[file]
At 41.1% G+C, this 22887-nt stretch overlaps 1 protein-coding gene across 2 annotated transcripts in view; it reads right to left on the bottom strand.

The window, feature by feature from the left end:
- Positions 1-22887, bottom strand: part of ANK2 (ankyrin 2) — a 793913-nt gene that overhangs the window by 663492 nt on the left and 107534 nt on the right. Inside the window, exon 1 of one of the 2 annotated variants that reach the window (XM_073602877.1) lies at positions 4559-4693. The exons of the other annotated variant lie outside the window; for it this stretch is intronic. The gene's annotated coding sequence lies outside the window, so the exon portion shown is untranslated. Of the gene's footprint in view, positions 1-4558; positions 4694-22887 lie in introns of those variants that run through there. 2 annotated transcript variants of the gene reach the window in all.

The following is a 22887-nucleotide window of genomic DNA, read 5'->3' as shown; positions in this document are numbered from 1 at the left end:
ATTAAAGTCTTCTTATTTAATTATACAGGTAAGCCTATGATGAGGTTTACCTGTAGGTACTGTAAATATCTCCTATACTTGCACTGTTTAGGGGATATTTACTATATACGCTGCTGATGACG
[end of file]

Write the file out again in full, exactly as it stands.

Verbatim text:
At 41.1% G+C, this 22887-nt stretch overlaps 1 protein-coding gene across 2 annotated transcripts in view; it reads right to left on the bottom strand.

The window, feature by feature from the left end:
- Positions 1-22887, bottom strand: part of ANK2 (ankyrin 2) — a 793913-nt gene that overhangs the window by 663492 nt on the left and 107534 nt on the right. Inside the window, exon 1 of one of the 2 annotated variants that reach the window (XM_073602877.1) lies at positions 4559-4693. The exons of the other annotated variant lie outside the window; for it this stretch is intronic. The gene's annotated coding sequence lies outside the window, so the exon portion shown is untranslated. Of the gene's footprint in view, positions 1-4558; positions 4694-22887 lie in introns of those variants that run through there. 2 annotated transcript variants of the gene reach the window in all.

The following is a 22887-nucleotide window of genomic DNA, read 5'->3' as shown; positions in this document are numbered from 1 at the left end:
ATTAAAGTCTTCTTATTTAATTATACAGGTAAGCCTATGATGAGGTTTACCTGTAGGTACTGTAAATATCTCCTATACTTGCACTGTTTAGGGGATATTTACTATATACGCTGCTGATGACG